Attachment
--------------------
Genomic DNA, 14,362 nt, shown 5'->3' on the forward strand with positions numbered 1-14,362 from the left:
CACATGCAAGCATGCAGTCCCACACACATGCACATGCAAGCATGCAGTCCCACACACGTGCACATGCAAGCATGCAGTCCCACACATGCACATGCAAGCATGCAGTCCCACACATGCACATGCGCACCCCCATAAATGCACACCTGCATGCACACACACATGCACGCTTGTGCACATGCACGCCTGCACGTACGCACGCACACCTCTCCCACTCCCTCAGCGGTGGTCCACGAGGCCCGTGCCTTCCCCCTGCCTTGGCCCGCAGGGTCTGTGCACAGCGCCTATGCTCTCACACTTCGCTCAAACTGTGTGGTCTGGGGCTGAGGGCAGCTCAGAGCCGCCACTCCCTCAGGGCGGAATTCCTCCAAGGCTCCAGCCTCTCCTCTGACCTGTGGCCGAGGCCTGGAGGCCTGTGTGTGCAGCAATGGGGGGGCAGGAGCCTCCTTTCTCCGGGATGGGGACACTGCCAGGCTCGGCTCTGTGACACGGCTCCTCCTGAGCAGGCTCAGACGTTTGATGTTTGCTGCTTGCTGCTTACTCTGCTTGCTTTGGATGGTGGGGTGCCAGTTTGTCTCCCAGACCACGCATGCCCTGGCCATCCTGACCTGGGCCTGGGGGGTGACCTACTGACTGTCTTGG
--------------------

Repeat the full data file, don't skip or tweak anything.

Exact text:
Genomic DNA, 14,362 nt, shown 5'->3' on the forward strand with positions numbered 1-14,362 from the left:
CACATGCAAGCATGCAGTCCCACACACATGCACATGCAAGCATGCAGTCCCACACACGTGCACATGCAAGCATGCAGTCCCACACATGCACATGCAAGCATGCAGTCCCACACATGCACATGCGCACCCCCATAAATGCACACCTGCATGCACACACACATGCACGCTTGTGCACATGCACGCCTGCACGTACGCACGCACACCTCTCCCACTCCCTCAGCGGTGGTCCACGAGGCCCGTGCCTTCCCCCTGCCTTGGCCCGCAGGGTCTGTGCACAGCGCCTATGCTCTCACACTTCGCTCAAACTGTGTGGTCTGGGGCTGAGGGCAGCTCAGAGCCGCCACTCCCTCAGGGCGGAATTCCTCCAAGGCTCCAGCCTCTCCTCTGACCTGTGGCCGAGGCCTGGAGGCCTGTGTGTGCAGCAATGGGGGGGCAGGAGCCTCCTTTCTCCGGGATGGGGACACTGCCAGGCTCGGCTCTGTGACACGGCTCCTCCTGAGCAGGCTCAGACGTTTGATGTTTGCTGCTTGCTGCTTACTCTGCTTGCTTTGGATGGTGGGGTGCCAGTTTGTCTCCCAGACCACGCATGCCCTGGCCATCCTGACCTGGGCCTGGGGGGTGACCTACTGACTGTCTTGG